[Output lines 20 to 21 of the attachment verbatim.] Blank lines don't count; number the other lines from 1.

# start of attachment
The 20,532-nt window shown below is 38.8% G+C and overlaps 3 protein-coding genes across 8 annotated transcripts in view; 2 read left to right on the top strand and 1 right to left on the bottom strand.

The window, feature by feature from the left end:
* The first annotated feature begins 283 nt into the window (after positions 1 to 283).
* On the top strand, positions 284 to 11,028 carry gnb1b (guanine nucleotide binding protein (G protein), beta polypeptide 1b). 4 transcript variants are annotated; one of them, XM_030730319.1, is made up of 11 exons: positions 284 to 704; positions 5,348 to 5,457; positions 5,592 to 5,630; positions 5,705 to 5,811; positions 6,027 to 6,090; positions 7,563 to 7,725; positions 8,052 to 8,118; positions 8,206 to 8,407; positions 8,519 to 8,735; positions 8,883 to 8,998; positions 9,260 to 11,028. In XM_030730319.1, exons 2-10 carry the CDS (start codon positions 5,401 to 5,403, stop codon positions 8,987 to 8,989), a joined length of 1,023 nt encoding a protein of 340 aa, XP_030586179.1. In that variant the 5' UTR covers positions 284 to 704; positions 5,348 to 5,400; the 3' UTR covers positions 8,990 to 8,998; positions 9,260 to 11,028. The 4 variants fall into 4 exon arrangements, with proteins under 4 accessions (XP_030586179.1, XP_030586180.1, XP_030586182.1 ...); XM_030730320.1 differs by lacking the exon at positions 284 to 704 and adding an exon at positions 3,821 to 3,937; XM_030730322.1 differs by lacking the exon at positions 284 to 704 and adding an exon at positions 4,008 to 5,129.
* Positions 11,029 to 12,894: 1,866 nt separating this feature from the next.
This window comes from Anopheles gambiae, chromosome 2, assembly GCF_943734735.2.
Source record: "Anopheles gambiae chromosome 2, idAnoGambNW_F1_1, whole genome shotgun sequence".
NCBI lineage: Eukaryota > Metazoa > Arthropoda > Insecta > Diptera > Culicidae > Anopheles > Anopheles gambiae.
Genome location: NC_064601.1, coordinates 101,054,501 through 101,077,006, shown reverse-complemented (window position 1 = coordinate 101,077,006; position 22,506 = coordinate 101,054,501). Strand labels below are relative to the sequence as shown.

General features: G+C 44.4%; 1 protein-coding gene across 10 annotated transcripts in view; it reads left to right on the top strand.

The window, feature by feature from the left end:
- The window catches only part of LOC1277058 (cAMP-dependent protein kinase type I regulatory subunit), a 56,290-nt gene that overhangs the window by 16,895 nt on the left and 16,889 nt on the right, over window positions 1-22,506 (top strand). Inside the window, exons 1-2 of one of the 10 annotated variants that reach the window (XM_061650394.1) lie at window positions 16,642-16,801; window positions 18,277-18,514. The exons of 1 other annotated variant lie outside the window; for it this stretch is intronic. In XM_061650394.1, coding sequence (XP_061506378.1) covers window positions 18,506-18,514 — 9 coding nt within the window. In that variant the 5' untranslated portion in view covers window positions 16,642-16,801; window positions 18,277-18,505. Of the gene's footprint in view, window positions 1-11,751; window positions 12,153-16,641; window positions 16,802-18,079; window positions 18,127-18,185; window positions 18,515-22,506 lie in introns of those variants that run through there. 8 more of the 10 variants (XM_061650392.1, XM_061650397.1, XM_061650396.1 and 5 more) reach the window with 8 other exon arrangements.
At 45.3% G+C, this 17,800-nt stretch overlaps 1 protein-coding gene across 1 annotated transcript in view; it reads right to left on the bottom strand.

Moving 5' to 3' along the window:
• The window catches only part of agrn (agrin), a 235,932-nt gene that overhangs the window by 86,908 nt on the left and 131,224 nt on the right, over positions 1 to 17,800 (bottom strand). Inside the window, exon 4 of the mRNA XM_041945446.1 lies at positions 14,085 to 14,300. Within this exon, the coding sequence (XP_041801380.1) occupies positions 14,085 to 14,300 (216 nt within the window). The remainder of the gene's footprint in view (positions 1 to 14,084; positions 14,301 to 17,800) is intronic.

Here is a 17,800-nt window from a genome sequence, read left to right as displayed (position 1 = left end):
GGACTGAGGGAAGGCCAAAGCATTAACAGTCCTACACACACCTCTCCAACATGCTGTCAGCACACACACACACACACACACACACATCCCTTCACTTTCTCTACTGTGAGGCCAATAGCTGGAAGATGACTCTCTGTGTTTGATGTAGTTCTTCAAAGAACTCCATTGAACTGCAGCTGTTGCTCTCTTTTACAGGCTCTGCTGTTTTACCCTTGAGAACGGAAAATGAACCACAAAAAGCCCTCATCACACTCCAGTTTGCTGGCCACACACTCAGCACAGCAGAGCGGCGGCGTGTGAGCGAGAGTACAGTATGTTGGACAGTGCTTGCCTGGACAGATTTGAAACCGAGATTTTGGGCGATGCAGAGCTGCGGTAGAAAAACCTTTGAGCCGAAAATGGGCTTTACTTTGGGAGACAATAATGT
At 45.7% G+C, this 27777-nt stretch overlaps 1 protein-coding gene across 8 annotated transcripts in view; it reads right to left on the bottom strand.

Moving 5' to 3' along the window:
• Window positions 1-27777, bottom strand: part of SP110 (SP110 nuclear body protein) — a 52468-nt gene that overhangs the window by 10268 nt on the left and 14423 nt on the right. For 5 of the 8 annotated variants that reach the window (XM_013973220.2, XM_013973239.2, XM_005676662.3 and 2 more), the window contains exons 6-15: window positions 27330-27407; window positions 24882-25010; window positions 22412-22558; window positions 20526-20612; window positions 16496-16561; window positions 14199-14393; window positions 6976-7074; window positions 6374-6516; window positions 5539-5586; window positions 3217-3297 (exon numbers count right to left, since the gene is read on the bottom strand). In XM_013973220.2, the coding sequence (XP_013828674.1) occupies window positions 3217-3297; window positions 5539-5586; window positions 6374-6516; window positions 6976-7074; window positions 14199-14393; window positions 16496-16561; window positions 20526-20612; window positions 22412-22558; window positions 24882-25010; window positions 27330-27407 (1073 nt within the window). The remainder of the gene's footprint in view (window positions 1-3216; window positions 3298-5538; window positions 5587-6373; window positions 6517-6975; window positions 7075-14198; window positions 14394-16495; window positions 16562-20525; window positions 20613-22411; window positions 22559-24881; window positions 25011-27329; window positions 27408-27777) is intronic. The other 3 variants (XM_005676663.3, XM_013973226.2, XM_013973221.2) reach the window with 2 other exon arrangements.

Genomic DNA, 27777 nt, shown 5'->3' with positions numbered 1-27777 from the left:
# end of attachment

• Window positions 1-27777, bottom strand: part of SP110 (SP110 nuclear body protein) — a 52468-nt gene that overhangs the window by 10268 nt on the left and 14423 nt on the right. For 5 of the 8 annotated variants that reach the window (XM_013973220.2, XM_013973239.2, XM_005676662.3 and 2 more), the window contains exons 6-15: window positions 27330-27407; window positions 24882-25010; window positions 22412-22558; window positions 20526-20612; window positions 16496-16561; window positions 14199-14393; window positions 6976-7074; window positions 6374-6516; window positions 5539-5586; window positions 3217-3297 (exon numbers count right to left, since the gene is read on the bottom strand). In XM_013973220.2, the coding sequence (XP_013828674.1) occupies window positions 3217-3297; window positions 5539-5586; window positions 6374-6516; window positions 6976-7074; window positions 14199-14393; window positions 16496-16561; window positions 20526-20612; window positions 22412-22558; window positions 24882-25010; window positions 27330-27407 (1073 nt within the window). The remainder of the gene's footprint in view (window positions 1-3216; window positions 3298-5538; window positions 5587-6373; window positions 6517-6975; window positions 7075-14198; window positions 14394-16495; window positions 16562-20525; window positions 20613-22411; window positions 22559-24881; window positions 25011-27329; window positions 27408-27777) is intronic. The other 3 variants (XM_005676663.3, XM_013973226.2, XM_013973221.2) reach the window with 2 other exon arrangements.

Genomic DNA, 27777 nt, shown 5'->3' with positions numbered 1-27777 from the left: